Group Gathers to Discuss Watershed Improvement Plan
Some of the creeks around Charlottesville may look clean, but a water quality study shows otherwise.
Members of Rivanna River Basin Commission, the City of Charlottesville, the County of Albemarle, the Thomas Jefferson Soil and Water Conservation District, and the University of Virginia gathered Thursday night. They went over details of the findings and focused on what people can do to clean things out. The study found the sediment in Schenks Branch, and Moores Creek, Lodge and Meadow creeks to be polluted.
This means the dirt, oil and mud making up that sediment is coming from urban and suburban sources like driveways, parking lots and roads. The plan recommends planting trees along waterways to act as a filter for the river and also give shade. It also recommends storing rainwater during storms to use later on gardens and lawns.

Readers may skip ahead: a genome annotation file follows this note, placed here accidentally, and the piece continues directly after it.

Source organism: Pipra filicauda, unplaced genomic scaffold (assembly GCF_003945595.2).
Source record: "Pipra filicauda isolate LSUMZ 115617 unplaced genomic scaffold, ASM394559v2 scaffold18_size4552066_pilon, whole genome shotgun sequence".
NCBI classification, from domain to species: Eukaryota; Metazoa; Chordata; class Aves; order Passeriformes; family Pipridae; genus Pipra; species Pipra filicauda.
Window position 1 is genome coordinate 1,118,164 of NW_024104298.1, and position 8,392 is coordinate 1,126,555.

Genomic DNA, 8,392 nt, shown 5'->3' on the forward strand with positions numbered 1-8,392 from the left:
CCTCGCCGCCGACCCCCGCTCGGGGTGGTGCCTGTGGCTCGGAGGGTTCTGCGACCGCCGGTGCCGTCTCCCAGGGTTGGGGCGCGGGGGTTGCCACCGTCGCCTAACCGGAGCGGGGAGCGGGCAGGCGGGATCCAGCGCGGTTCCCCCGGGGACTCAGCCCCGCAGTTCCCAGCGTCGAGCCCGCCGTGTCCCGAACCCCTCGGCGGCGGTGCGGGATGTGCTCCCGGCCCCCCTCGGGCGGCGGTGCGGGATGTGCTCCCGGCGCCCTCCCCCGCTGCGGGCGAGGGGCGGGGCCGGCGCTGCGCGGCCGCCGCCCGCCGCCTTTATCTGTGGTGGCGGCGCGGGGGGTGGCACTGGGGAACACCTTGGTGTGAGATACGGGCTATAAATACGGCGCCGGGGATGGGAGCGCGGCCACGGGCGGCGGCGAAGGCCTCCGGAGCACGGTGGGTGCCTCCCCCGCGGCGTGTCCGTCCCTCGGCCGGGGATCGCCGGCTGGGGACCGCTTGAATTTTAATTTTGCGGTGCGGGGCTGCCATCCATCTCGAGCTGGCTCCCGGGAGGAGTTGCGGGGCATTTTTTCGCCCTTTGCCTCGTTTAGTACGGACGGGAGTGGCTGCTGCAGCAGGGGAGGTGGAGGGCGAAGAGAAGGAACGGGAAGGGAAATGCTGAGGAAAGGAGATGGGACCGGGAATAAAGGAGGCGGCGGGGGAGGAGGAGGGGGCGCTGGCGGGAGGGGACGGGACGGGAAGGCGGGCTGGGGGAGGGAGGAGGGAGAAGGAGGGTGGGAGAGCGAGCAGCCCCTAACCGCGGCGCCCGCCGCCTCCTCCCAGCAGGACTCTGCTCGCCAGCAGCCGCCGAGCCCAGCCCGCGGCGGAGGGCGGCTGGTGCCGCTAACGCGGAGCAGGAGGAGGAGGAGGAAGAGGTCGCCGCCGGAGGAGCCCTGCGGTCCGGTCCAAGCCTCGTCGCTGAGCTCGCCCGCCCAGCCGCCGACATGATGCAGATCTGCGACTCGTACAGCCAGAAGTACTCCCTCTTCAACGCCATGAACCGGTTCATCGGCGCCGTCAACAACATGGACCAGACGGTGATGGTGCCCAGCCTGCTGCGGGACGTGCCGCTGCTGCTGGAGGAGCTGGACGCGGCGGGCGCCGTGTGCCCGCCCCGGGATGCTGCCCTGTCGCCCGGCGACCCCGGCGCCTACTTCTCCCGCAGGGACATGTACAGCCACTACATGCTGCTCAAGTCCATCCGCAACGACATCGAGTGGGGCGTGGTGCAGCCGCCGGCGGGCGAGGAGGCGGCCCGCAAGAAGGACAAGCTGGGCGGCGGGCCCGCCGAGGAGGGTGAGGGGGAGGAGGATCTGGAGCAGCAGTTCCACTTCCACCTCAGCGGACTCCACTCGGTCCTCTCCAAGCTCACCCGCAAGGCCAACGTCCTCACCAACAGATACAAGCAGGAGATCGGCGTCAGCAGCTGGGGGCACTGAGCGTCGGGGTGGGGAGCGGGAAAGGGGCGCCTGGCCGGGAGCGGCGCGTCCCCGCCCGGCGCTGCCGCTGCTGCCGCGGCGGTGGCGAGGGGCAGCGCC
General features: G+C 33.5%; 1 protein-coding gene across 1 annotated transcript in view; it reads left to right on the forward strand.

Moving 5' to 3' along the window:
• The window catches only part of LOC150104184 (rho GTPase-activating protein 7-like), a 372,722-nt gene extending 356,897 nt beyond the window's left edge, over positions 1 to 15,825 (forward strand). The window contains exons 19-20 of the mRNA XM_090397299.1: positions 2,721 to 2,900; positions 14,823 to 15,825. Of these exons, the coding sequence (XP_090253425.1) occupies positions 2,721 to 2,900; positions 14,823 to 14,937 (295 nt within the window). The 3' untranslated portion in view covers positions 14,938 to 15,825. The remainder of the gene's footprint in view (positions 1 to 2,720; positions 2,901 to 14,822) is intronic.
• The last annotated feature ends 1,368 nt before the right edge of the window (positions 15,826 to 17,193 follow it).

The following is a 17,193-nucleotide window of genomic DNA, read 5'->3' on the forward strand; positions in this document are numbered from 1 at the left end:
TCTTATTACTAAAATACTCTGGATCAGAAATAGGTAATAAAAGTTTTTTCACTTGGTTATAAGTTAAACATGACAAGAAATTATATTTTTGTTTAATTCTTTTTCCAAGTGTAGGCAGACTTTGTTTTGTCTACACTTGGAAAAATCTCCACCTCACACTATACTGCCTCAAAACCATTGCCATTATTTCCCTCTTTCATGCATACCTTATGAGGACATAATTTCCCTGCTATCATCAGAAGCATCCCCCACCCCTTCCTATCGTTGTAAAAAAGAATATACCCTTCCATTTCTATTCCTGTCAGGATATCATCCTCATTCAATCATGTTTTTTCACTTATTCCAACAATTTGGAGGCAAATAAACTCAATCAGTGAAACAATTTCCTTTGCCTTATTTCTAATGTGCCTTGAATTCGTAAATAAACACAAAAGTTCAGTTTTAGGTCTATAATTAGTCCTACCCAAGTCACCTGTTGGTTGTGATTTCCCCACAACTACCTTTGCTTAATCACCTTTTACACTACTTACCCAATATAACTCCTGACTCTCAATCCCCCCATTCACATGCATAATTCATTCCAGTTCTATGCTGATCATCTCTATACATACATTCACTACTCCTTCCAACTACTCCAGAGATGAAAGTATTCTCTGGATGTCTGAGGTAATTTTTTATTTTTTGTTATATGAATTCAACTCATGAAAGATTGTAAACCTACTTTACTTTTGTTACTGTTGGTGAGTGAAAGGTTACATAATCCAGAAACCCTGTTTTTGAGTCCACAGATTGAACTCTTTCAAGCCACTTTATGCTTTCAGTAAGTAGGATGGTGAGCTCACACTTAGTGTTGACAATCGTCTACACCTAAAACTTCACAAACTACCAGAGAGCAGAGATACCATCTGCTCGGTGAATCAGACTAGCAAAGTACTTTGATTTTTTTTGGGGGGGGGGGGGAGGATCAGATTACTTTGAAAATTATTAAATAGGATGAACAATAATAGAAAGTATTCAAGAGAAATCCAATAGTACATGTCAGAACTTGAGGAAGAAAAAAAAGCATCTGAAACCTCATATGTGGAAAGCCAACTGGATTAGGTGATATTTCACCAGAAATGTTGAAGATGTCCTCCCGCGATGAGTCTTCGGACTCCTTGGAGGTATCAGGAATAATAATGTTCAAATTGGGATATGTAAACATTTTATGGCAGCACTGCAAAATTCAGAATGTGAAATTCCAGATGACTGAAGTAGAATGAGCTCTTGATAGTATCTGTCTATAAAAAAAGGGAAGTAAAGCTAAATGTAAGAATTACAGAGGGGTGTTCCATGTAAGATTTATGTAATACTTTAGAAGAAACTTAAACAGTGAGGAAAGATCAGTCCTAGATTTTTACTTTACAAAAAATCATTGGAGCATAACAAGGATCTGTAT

Charlottesville Environmental Administrator Crystal Riddervold says simple upkeep in your backyard can make all the difference. "It could be everything from cleaning up after your pet to minimizing how much of your lawn gets mowed right up to a stream bank," she said.
The plan also suggests restoring stream banks that are eroding back to their natural condition. Lastly, the plan recommends establishing rain gardens in order to help rainwater soak into the soil rather than wash away, which can further contribute to erosion.